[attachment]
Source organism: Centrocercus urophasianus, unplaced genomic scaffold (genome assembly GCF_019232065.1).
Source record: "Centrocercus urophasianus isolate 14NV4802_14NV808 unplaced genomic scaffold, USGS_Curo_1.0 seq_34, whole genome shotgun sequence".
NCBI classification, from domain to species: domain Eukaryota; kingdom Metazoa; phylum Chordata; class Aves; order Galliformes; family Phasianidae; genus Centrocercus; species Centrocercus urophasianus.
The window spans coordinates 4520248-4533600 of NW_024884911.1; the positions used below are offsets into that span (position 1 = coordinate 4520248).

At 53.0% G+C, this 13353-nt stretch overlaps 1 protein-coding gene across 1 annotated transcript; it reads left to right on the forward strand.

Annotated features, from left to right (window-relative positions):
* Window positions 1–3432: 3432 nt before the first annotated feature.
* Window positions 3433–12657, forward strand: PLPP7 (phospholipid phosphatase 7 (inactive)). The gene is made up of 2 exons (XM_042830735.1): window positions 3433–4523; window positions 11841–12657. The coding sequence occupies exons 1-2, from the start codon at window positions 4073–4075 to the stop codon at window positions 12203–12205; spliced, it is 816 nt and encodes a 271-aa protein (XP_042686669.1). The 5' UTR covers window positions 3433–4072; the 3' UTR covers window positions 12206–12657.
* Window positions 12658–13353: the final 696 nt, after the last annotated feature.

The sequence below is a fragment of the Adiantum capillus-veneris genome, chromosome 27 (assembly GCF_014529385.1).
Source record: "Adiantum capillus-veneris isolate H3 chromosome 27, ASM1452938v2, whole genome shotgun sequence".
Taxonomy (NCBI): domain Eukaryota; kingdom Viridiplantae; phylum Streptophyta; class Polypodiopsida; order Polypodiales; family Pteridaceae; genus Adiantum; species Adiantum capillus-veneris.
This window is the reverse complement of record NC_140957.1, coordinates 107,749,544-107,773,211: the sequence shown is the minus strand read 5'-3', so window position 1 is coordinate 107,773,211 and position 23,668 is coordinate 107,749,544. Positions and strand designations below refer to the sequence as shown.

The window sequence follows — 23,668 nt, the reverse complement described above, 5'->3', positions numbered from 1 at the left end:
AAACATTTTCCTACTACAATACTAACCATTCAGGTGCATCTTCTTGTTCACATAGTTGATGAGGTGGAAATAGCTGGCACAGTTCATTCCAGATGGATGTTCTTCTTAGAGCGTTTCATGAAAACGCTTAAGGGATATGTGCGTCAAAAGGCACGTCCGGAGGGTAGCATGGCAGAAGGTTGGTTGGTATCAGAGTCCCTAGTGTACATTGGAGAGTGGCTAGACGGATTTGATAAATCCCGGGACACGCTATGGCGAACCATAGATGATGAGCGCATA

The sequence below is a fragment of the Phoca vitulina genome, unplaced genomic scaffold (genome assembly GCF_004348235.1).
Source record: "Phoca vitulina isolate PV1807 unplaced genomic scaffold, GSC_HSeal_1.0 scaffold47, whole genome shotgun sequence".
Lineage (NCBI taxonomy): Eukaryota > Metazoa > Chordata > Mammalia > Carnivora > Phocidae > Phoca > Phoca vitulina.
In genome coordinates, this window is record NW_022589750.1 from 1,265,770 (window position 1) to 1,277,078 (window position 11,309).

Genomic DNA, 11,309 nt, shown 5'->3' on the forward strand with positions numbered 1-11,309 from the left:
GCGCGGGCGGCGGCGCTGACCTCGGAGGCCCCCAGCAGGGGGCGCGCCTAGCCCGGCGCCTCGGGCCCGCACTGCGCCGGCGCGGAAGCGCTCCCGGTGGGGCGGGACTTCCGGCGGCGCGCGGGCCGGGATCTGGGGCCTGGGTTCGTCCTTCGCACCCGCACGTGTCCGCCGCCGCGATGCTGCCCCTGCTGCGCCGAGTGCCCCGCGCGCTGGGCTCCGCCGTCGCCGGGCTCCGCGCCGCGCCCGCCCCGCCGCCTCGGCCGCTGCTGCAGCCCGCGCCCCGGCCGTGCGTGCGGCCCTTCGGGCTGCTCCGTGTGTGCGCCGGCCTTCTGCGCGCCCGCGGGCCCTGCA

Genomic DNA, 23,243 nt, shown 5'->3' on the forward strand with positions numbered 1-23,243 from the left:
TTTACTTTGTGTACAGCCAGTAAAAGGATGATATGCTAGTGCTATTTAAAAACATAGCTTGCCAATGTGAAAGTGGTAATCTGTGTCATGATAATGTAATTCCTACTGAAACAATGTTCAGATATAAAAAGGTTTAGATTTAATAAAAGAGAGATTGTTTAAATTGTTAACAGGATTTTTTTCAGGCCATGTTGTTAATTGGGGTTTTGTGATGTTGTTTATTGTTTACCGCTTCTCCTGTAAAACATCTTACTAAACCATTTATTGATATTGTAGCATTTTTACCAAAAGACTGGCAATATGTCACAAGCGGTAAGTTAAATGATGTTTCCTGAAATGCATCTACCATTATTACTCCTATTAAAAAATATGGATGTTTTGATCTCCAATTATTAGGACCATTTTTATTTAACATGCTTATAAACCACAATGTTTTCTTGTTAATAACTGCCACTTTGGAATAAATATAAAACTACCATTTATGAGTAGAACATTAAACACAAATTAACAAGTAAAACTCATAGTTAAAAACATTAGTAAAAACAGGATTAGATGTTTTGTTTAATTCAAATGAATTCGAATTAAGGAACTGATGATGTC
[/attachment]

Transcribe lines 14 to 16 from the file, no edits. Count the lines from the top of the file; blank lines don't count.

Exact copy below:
The window sequence follows — 23,668 nt, the reverse complement described above, 5'->3', positions numbered from 1 at the left end:
AAACATTTTCCTACTACAATACTAACCATTCAGGTGCATCTTCTTGTTCACATAGTTGATGAGGTGGAAATAGCTGGCACAGTTCATTCCAGATGGATGTTCTTCTTAGAGCGTTTCATGAAAACGCTTAAGGGATATGTGCGTCAAAAGGCACGTCCGGAGGGTAGCATGGCAGAAGGTTGGTTGGTATCAGAGTCCCTAGTGTACATTGGAGAGTGGCTAGACGGATTTGATAAATCCCGGGACACGCTATGGCGAACCATAGATGATGAGCGCATA

The sequence below is a fragment of the Phoca vitulina genome, unplaced genomic scaffold (genome assembly GCF_004348235.1).